Jared: Over the years, is there any event that you’ve responded to which sticks out in your mind as being just something really terrible, or something that was terrifying to respond to?

Rick: Yeah, last year, we were working, we were on day shift and we had just responded to an alarm down on Erb street, set off due to cooking, and as we were coming back, we get a medical call to an apartment building. Dispatch didn’t give us details over the air; she wondered if we could phone her. So I phoned her; she says we’ve got a two year old male and an adult male both VSA –

Jared: VSA?

Rick: Vital signs absent, possible suicide. And so, we had just passed the property, we turned around, we got there. We were the first ones there. The wife was in the hallway, very upset; we go in and the male had drowned his son, and then killed himself. That probably sticks out as the most upsetting one to me. There have been several others, but we’ve got a good critical incident stress team here and a process to help guys get through that, and move on to the next one. There’s nothing you can do, but it is sad. Well, it’s another human being and especially with a child involved. They’re human beings. We look after people, and we carry on.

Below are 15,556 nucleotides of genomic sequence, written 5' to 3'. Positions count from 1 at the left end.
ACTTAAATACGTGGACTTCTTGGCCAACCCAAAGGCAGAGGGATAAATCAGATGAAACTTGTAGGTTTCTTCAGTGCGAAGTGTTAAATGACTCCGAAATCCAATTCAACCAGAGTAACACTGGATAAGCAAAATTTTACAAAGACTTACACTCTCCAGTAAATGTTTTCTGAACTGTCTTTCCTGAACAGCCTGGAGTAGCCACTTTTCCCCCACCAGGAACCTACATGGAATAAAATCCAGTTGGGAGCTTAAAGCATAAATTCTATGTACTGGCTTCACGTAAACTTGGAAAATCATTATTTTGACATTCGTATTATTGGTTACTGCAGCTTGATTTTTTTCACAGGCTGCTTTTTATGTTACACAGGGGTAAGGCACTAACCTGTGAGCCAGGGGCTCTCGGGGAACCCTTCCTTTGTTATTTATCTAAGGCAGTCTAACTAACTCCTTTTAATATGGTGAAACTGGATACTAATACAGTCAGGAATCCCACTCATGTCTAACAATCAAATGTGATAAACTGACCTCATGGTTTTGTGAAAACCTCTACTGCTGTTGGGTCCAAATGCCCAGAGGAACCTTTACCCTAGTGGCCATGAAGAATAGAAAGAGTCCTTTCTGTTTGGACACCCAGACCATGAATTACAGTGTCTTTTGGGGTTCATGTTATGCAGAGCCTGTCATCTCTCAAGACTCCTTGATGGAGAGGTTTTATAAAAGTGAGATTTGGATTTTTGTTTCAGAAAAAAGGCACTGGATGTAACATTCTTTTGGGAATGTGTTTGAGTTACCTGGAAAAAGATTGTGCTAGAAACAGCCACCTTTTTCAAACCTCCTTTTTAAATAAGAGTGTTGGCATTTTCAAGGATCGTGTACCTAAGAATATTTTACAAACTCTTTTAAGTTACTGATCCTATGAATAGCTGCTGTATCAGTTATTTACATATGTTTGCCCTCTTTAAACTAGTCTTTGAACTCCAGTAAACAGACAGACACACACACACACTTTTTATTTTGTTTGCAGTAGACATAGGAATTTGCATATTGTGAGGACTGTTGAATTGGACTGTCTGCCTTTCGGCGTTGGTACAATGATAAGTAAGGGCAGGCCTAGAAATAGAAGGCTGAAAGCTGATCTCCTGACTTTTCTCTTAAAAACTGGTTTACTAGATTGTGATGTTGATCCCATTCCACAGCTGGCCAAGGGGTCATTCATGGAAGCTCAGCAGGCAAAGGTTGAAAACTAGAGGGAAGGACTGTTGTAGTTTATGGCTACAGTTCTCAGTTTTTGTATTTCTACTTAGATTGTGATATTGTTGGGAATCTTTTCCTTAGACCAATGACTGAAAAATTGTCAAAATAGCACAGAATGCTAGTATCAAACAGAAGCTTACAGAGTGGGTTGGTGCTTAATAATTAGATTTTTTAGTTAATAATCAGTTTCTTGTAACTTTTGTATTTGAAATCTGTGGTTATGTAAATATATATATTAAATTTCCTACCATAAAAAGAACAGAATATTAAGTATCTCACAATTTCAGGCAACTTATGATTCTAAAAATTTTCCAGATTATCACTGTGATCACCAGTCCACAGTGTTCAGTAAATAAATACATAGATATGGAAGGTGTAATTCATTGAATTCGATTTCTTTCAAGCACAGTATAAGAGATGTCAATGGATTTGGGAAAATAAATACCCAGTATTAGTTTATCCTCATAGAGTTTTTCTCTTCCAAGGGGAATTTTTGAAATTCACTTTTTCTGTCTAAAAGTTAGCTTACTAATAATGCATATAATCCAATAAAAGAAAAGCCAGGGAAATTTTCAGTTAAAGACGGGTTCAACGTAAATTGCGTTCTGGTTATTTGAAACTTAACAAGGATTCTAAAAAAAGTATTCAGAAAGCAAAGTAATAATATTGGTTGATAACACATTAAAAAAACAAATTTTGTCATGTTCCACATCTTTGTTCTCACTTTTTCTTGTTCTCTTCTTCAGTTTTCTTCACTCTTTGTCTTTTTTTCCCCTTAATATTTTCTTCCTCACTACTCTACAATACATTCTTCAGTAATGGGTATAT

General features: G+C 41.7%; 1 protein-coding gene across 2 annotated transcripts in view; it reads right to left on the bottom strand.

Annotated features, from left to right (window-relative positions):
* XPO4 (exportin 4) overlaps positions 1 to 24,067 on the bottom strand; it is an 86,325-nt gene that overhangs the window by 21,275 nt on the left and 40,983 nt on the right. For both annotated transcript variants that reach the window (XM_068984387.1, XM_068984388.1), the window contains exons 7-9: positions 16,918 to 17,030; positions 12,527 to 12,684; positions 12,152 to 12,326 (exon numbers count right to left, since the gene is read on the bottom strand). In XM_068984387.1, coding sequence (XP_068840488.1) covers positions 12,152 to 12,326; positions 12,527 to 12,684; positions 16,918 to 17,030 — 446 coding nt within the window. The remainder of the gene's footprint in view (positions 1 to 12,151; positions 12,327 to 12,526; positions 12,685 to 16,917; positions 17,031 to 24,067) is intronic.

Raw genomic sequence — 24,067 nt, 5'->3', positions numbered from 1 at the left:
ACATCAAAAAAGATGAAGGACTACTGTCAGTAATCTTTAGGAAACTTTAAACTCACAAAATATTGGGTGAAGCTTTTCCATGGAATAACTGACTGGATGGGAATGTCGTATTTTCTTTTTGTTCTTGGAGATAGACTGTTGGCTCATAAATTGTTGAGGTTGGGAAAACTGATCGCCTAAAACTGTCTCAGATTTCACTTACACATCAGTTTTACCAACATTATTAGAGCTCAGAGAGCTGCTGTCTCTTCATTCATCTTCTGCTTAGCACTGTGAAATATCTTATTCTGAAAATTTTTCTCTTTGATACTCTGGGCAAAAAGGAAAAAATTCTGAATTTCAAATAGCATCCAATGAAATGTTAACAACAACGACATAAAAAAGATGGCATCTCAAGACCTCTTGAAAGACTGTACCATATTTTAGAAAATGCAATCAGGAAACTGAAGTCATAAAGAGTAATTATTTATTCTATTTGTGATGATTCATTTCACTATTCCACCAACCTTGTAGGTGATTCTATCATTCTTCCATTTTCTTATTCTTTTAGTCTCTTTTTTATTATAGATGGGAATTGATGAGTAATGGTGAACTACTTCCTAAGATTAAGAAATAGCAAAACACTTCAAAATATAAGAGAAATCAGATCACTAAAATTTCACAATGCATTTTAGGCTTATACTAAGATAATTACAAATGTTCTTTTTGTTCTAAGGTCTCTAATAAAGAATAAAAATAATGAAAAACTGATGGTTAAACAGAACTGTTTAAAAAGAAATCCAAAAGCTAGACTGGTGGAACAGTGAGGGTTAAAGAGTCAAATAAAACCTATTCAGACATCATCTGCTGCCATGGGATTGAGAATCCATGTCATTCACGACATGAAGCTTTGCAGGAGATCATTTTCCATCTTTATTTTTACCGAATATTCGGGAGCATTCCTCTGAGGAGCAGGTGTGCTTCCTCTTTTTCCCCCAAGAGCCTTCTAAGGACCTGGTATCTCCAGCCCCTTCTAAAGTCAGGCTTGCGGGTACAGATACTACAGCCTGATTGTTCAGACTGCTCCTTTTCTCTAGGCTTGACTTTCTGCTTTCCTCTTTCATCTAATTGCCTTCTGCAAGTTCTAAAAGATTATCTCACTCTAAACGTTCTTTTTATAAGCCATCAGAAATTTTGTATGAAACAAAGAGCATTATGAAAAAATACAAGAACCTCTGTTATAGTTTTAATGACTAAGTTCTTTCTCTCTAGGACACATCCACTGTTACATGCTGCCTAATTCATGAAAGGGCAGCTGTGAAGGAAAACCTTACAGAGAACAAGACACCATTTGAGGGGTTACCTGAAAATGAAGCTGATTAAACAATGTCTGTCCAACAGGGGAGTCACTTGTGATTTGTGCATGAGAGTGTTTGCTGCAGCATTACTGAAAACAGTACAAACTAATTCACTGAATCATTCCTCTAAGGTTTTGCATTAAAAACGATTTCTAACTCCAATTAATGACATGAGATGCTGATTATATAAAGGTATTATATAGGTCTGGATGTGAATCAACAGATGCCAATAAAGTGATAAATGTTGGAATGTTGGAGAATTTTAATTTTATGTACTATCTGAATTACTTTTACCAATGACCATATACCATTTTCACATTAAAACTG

Jared: Were there any that were very dangerous to you or to someone else on the team?

Rick: Sure. The last fire we went into, a room was fully engulfed in fire, and you just rely on your training and your equipment, each other, we have accountability systems set up, and its a command system which keeps track of people and eliminates that freelancing. Everybody is accounted for, works together. The commander, Platoon Chief, knows where they all are.

My interview with Fire Captain Rick continued; on the other hand my recording device did not. There were two things that stuck out in my mind, however. The first was that when taking account of a situation, Rick said that they will “Risk a life to save a life.” To me, that is the embodiment of a hero; somebody that will sacrifice their own well being, for the sole purpose of improving another’s even to the point that it may cost them their life. I also asked Rick whether he felt that he, himself and other fire fighters should be considered heroes. He responded that “hero” is a very big word, and that they were just people doing their job. I humbly disagree with Rick on that point. From what he told me, I would say that he and those that he works with are heroes. After the interview, I made a point to thank him for his time, as well as to thank him for doing the job he does. We’re safer as a result of his efforts, and I know that were it any of our lives on the line, he would do all that he could to help. He is completely dedicated to his work, and for that, we should all be thankful.

What Karate Means to Me

Jared Windover